This weekend, thousands of people in Berlin will raise the alarm for sustainable farming, the reduction of food waste, and fair reform of the Common Agricultural Policy (CAP). This evening, Slow Food Deutschland, in collaboration with partner organizations, will host the world’s biggest Disco Soup (Schnippeldisko), which will shine the spotlight on the persistent food waste problem in Europe. Meanwhile, on Saturday, a broad coalition of more than 50 agricultural and civil society organizations together with tens of thousands of protesters will march through the streets of Berlin with the motto “We are fed up – food is political!” (ger. Wir haben es satt!), asking for immediate climate-friendly changes in agriculture.
Disco Soup Against Food Waste
Today, on the eve of the demonstration in Berlin, the biggest disco soup in the world #Schnippeldisko will open its doors for the 8th time to hundreds of people. 1500 kg of unwanted vegetables will be used for the vegan soup. Many fresh vegetables and fruits end up being wasted simply because they do not meet the supposed market expectations– they are either too big or too small, they do not have a perfect shape or perfect color. The Disco Soup will gather Berliners and visitors to the city alike, joining togther not only to dance to the DJ’s music and eat delicious soup, but to discuss important issues concerning food waste, the agricultural industry, or mass animal husbandry. According to the European Commission, around 88 million tonnes of food waste are generated annually with associated costs estimated at 143 billion euros. Meanwhile, a report which analyzed food waste in the United Kingdom, showed that up to two-fifths of a fruit or vegetable crop can be wasted simply because it is “ugly”.
Alarm for Sustainable Farming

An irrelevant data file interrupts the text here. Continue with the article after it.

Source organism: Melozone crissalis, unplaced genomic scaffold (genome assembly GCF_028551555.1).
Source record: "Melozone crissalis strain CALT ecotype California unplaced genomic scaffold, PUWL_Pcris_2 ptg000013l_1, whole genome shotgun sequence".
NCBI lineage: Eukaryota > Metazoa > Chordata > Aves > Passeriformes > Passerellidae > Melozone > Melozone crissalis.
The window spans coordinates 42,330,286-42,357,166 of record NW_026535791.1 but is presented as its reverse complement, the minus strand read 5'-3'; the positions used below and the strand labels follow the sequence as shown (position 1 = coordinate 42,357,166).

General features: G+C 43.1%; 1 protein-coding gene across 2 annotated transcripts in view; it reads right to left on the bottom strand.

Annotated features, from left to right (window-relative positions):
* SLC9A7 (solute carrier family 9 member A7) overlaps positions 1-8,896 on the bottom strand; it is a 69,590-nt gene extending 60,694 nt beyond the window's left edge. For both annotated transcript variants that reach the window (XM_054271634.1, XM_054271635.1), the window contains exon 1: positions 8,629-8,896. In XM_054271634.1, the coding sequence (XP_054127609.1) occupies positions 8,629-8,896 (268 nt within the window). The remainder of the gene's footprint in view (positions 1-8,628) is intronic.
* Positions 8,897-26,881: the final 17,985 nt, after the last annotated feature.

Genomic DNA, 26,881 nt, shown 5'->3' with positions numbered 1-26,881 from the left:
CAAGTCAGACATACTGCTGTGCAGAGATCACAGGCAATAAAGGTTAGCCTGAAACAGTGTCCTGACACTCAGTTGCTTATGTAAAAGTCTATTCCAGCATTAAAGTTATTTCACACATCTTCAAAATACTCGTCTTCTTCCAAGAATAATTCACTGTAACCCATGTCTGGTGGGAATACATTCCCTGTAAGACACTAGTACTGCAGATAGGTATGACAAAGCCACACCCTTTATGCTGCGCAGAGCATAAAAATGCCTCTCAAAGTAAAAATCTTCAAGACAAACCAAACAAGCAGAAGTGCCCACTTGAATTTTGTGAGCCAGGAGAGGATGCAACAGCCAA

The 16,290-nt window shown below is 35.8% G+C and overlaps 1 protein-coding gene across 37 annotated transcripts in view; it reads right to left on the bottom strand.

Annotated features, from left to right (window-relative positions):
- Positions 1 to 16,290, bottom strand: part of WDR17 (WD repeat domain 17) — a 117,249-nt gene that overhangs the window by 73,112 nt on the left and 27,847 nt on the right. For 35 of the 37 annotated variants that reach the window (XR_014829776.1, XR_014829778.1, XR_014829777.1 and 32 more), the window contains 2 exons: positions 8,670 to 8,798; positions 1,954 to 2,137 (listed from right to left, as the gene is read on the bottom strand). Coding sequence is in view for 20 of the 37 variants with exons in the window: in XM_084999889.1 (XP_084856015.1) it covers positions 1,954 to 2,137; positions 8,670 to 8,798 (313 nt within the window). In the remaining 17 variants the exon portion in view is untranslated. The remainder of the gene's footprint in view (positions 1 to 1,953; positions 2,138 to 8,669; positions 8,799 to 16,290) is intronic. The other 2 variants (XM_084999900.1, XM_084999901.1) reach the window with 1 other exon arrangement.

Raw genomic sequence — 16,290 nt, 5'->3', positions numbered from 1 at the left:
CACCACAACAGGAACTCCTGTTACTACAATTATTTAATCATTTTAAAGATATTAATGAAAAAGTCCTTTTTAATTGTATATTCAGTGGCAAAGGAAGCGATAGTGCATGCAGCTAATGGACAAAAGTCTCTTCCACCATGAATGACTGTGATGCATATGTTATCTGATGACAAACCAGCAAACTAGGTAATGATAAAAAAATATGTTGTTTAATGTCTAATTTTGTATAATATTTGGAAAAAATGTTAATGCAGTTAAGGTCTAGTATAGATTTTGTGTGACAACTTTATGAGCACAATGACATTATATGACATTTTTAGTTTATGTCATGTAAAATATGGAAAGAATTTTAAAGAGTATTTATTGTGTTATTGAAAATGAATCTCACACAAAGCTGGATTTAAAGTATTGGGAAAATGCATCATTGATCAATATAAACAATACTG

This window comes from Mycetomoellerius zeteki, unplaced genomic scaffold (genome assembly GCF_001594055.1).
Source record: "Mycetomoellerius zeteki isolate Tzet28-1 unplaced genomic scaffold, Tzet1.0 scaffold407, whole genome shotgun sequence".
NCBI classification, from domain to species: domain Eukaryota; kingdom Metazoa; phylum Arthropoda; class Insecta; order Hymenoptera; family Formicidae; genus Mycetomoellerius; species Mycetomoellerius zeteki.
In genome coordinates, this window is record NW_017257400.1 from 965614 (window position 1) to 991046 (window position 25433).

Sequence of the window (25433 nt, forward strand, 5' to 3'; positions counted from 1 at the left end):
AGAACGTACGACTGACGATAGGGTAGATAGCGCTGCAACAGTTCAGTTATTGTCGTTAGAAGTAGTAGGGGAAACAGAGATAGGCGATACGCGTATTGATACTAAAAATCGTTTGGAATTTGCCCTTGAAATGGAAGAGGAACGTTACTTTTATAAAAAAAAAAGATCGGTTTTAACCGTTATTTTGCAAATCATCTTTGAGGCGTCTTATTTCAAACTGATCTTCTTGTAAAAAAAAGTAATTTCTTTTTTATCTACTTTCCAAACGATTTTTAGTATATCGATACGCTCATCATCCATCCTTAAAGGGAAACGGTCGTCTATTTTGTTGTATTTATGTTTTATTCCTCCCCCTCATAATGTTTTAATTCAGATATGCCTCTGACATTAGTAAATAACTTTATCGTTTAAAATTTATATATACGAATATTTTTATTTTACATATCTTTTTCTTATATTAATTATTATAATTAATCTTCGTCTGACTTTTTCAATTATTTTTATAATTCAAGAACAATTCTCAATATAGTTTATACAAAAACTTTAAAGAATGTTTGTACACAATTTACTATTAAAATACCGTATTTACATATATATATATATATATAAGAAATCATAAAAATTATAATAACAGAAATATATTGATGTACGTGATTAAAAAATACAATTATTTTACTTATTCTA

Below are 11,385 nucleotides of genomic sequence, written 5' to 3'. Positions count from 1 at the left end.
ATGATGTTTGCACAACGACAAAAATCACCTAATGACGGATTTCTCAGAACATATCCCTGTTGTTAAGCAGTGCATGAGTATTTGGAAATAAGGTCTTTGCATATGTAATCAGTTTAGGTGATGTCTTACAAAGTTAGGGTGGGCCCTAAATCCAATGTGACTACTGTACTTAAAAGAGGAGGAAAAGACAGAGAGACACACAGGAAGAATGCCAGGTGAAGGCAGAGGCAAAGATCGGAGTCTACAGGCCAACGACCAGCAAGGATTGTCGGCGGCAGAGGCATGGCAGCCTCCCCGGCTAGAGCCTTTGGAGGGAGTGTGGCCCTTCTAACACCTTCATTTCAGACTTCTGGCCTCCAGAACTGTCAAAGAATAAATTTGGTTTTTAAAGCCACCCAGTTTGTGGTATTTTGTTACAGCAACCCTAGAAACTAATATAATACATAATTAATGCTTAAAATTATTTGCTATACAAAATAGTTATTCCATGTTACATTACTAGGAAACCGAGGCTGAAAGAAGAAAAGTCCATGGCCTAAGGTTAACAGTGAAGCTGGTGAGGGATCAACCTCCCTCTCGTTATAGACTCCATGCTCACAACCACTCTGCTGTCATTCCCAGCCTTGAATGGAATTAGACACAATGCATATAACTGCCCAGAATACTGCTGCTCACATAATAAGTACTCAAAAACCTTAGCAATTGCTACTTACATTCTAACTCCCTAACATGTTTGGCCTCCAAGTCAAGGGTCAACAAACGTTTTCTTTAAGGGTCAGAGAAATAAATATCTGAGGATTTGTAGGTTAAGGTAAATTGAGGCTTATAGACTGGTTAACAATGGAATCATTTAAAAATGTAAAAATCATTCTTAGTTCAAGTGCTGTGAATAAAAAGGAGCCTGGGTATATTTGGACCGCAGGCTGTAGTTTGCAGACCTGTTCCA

Meanwhile, on Saturday, for the 9th consecutive year, thousands of people armed with pots and pans, will raise the alarm for sustainable farming in the streets of Berlin, and ask for a climate-friendly food system, good food and the continuation of small-scale, community-based farming. Within the framework of the current CAP, those who own the most land receive the most money, regardless of their farming methods. Over 100,000 mainly small-scale farms have disappeared in Germany over the past decade. The effects of that are devastating: rural communities are vanishing; monocultures prevail and biodiversity is being lost at a dramatic pace. Germany, like many other European countries, faces increasing antibiotic resistance, growing numbers of factory farms, and glyphosate use. More and more farms in Europe are, however, showing an interest in animal welfare, and in protecting the soil and the climate while producing good food. Organizations involved believe that instead of propping up agro-industries, politicians should support the determination of small-scale farmers to keep climate-friendly, sustainable farms, which are the future of agriculture.
Together we stand and vote with our forks for a farming revolution: for diversity, equality and sustainability
Indre Anskaityte, Slow Food Europe